Endocannabinoid System Regulates Emotional Homeostasis, Study Says

Endocannabinoid System Regulates Emotional Homeostasis, Study Says
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Madrid, Spain: Naturally occurring chemicals in the human body that mimic the effects of plant cannabinoids moderate human emotions and control anxiety, according to findings published in the Spanish scientific journal Revista de Neurologica.

Investigators at Complutense University in Madrid report that manipulating of the endocannabinoid system may one day be a course of treatment in the management of certain emotional disorders.

“[P]resent data reinforce the involvement of the endocannabinoid system in the control of emotional homeostasis and further suggest the pharmacological manipulation of the endocannabinoid system [is] a potential therapeutic tool in the management of anxiety-related disorders,” authors concluded.

Previous research on the endocannabinoid system indicates that endogenous cannabionoids moderate numerous biological functions, including appetite, blood pressure, reproduction, motor coordination, and bone mass.

For more information, please contact Paul Armentano, NORML Deputy Director, at: paul@norml.org. Full text of the study, “Functional role of the endocannabinoid system in emotional homeostasis,” appears in the January issue of Revista de Neurologica.

Marijuana Legalization Questions Top Obama’s ‘Citizen’s Briefing Book’

Washington, DC: Ending the federal prosecution of adults who use cannabis is the most popular public policy issue facing the Obama administration, according to the results of a new poll conducted by Change.gov – the official website of the President’s Transition Team.

More than 125,000 visitors to the site voted on 44,000 specific policy proposals. The leading vote getters are slated to appear in a ‘Citizen’s Briefing Book,’ which will be delivered to the new President imminently.

The public’s demand to “stop imprisoning responsible adult citizens” who use marijuana received more votes than any other issue in the online poll.

A related question calling on the new administration to “stop using federal resources to undermine states’ medicinal marijuana laws” finished in third place.

The Citizens’ Briefing Book poll marks the third time the Obama Transition Team has asked for the public’s input regarding what they perceive to be the most important public policy questions facing America. Questions pertaining to the legalization of marijuana have dominated online voting in each poll, and have twice finished in the #1 position.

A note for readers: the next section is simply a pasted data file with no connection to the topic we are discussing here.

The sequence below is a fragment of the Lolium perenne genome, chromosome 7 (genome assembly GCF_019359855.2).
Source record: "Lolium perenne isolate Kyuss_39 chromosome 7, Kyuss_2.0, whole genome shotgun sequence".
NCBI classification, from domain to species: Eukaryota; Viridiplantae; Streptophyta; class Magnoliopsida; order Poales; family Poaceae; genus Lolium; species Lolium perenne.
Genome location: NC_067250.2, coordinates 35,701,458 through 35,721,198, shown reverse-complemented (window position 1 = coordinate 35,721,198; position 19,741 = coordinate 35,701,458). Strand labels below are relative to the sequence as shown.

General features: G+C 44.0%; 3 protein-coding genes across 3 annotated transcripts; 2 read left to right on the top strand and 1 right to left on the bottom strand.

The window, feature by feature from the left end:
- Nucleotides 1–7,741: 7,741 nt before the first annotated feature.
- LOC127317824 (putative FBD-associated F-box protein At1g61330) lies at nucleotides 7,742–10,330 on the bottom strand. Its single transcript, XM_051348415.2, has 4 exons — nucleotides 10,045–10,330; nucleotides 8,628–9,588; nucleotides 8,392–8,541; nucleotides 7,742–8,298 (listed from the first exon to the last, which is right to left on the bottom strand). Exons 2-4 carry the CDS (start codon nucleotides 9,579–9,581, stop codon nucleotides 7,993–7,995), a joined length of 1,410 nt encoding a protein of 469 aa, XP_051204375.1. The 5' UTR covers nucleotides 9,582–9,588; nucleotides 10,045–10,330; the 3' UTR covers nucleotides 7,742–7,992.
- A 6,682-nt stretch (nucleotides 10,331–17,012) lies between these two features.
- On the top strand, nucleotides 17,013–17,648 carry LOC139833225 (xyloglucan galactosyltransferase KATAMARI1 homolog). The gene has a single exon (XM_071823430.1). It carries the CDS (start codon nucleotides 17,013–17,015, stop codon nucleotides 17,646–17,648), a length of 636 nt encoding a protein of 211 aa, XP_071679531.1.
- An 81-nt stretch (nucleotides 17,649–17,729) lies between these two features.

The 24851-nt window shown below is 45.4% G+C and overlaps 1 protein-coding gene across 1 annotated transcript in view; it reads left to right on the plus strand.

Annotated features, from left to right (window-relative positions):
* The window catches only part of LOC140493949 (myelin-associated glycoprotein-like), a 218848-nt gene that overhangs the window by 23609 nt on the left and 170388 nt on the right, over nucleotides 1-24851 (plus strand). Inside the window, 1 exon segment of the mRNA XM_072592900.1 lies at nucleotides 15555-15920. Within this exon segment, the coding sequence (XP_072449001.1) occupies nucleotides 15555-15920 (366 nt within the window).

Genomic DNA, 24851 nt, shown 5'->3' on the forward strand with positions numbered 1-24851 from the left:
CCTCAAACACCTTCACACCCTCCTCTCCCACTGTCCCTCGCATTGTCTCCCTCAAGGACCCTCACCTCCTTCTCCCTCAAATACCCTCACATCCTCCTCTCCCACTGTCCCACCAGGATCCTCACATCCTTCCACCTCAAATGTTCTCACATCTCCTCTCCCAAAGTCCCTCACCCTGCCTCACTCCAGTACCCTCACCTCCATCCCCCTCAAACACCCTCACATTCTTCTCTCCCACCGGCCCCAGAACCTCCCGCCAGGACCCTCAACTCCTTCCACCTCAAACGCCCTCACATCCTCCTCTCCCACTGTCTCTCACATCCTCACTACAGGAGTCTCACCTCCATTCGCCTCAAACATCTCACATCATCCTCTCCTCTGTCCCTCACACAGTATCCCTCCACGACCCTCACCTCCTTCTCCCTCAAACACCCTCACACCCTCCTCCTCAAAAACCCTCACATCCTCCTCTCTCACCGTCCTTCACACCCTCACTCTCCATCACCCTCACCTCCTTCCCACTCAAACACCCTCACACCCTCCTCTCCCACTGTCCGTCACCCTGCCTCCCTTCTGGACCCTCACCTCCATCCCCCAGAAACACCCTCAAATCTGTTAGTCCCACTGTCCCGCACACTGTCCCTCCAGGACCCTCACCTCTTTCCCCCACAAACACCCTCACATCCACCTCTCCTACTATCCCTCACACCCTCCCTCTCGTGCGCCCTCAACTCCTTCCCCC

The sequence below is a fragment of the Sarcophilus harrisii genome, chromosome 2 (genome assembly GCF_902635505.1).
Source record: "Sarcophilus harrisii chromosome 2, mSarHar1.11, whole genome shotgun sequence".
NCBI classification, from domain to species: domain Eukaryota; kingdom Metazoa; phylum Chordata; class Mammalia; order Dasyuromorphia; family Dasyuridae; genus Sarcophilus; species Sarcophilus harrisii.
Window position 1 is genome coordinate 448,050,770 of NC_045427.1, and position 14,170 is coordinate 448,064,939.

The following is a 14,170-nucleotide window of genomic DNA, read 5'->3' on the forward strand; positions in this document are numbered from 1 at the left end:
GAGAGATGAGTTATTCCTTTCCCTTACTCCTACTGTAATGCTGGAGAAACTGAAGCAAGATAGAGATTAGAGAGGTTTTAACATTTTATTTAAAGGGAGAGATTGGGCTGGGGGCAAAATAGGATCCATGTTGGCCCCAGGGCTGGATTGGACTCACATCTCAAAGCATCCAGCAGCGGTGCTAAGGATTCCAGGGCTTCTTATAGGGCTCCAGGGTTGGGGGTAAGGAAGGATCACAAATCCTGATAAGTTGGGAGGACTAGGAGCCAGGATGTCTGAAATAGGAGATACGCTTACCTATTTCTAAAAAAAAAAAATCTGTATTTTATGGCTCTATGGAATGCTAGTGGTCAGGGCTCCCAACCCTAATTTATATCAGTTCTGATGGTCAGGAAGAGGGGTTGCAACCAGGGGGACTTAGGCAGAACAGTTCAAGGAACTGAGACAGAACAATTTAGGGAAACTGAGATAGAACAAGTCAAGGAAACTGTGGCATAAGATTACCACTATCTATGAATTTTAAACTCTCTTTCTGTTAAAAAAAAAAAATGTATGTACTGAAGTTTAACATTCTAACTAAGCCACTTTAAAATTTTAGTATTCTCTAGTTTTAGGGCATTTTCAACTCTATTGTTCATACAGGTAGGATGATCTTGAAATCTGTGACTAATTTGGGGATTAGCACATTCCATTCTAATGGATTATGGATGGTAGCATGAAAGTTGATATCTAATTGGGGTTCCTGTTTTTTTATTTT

A separate poll, conducted last week by Change.org and the Case Foundation, also reported that the legalization of cannabis for personal use is the most popular issue among online voters.

Commenting on the poll results, NORML Deputy Director Paul Armentano said: “This past August House Speaker Nancy Pelosi, in a live interview with CNN, called on the public to actively voice their support for marijuana law reform. Since then, Americans have expressed their desire to amend our nation’s antiquated and punitive cannabis laws in unprecedented numbers. In short, the people have spoken. Are Congress and the Barack Obama administration listening?”

For more information, please contact Paul Armentano, NORML Deputy Director, at: paul@norml.org, or Allen St. Pierre, NORML Executive Director, at (202) 483-5500.

Life on Google Earth

From an Amazonian rainforest to a Santa Cruz Canyon, activists are discovering if you can map it, you can save it

by E.B. Boyd

The map didn’t make sense. It was one of those grainy, black-and-white topographical maps, the kind of 8 ½ x 11 photocopy you get in the mail to inform you of an upcoming construction project near your home. The kind you turn this way and that until you give up trying to figure out what it corresponds to in the real world and just toss it into the trash instead.

[Rebecca Moore of Google Earth Outreach teaching Surui tribal Chief Almir Surui how to use Google Earth at a training center in Cacoal, Brazil. The Surui is just one of the groups using Google Earth as a tool to raise awareness for environmental and social issues. (Photo: Andrea Ribeiro)]Rebecca Moore of Google Earth Outreach teaching Surui tribal Chief Almir Surui how to use Google Earth at a training center in Cacoal, Brazil. The Surui is just one of the groups using Google Earth as a tool to raise awareness for environmental and social issues. (Photo: Andrea Ribeiro)

Rebecca Moore, however, did not toss this particular map. It was the summer of 2005, and the map came from a utility company that owned land in the Santa Cruz Mountains near her home. The map was titled “Notice of Intent to Harvest Timber.” Moore thought that sounded like logging. She couldn’t make heads or tails of the boundaries the map proposed to illustrate, but she was determined to figure out where the timber harvest was going to take place.Moore, a computer programmer, had recently started playing around with digital mapping tools. Her original idea had been to plot the hiking trails in her local canyon. But after an ambulance took two hours to find a neighbor’s house, her interest intensified. She learned that rescue workers were relying on 20-year-old hand-drawn maps that were badly out of date. Moore decided to put her new skills to use. She obtained parcel information from local county offices and, using GPS data, she plotted out all the homes and roads in the canyon. The result was a clear, professional-grade map, like the kind you’d buy in any bookstore. Local fire companies snapped it up.